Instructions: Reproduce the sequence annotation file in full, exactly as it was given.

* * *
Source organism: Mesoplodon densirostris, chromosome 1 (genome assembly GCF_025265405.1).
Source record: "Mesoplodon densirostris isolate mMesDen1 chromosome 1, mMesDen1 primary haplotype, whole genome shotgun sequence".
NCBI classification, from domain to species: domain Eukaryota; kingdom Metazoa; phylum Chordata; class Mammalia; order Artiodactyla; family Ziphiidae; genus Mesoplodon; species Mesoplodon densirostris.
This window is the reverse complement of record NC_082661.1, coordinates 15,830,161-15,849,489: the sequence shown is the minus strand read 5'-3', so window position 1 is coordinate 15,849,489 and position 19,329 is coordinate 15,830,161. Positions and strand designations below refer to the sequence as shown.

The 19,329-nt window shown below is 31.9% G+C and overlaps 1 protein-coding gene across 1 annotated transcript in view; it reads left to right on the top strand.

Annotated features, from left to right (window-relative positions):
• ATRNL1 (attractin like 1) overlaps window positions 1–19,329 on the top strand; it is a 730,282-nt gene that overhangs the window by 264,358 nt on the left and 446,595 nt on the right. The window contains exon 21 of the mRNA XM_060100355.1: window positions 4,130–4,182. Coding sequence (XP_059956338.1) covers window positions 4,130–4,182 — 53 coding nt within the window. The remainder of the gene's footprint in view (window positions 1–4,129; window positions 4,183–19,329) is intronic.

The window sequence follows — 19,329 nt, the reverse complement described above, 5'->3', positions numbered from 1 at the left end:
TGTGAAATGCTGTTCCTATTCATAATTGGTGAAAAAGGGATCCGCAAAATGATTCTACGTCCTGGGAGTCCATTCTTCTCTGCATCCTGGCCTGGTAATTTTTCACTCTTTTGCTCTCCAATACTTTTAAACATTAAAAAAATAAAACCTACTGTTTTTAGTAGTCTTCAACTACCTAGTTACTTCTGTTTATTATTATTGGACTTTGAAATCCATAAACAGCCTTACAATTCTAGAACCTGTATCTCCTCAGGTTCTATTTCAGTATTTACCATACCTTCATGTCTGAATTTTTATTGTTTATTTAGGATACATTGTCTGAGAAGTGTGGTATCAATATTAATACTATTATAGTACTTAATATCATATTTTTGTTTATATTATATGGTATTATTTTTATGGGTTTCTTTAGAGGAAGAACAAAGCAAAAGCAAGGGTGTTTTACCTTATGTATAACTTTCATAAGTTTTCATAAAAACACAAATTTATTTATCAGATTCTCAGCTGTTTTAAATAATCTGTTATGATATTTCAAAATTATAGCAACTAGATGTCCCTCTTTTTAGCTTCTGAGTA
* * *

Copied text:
Source organism: Mesoplodon densirostris, chromosome 1 (genome assembly GCF_025265405.1).
Source record: "Mesoplodon densirostris isolate mMesDen1 chromosome 1, mMesDen1 primary haplotype, whole genome shotgun sequence".
NCBI classification, from domain to species: domain Eukaryota; kingdom Metazoa; phylum Chordata; class Mammalia; order Artiodactyla; family Ziphiidae; genus Mesoplodon; species Mesoplodon densirostris.
This window is the reverse complement of record NC_082661.1, coordinates 15,830,161-15,849,489: the sequence shown is the minus strand read 5'-3', so window position 1 is coordinate 15,849,489 and position 19,329 is coordinate 15,830,161. Positions and strand designations below refer to the sequence as shown.

The 19,329-nt window shown below is 31.9% G+C and overlaps 1 protein-coding gene across 1 annotated transcript in view; it reads left to right on the top strand.

Annotated features, from left to right (window-relative positions):
• ATRNL1 (attractin like 1) overlaps window positions 1–19,329 on the top strand; it is a 730,282-nt gene that overhangs the window by 264,358 nt on the left and 446,595 nt on the right. The window contains exon 21 of the mRNA XM_060100355.1: window positions 4,130–4,182. Coding sequence (XP_059956338.1) covers window positions 4,130–4,182 — 53 coding nt within the window. The remainder of the gene's footprint in view (window positions 1–4,129; window positions 4,183–19,329) is intronic.

The window sequence follows — 19,329 nt, the reverse complement described above, 5'->3', positions numbered from 1 at the left end:
TGTGAAATGCTGTTCCTATTCATAATTGGTGAAAAAGGGATCCGCAAAATGATTCTACGTCCTGGGAGTCCATTCTTCTCTGCATCCTGGCCTGGTAATTTTTCACTCTTTTGCTCTCCAATACTTTTAAACATTAAAAAAATAAAACCTACTGTTTTTAGTAGTCTTCAACTACCTAGTTACTTCTGTTTATTATTATTGGACTTTGAAATCCATAAACAGCCTTACAATTCTAGAACCTGTATCTCCTCAGGTTCTATTTCAGTATTTACCATACCTTCATGTCTGAATTTTTATTGTTTATTTAGGATACATTGTCTGAGAAGTGTGGTATCAATATTAATACTATTATAGTACTTAATATCATATTTTTGTTTATATTATATGGTATTATTTTTATGGGTTTCTTTAGAGGAAGAACAAAGCAAAAGCAAGGGTGTTTTACCTTATGTATAACTTTCATAAGTTTTCATAAAAACACAAATTTATTTATCAGATTCTCAGCTGTTTTAAATAATCTGTTATGATATTTCAAAATTATAGCAACTAGATGTCCCTCTTTTTAGCTTCTGAGTA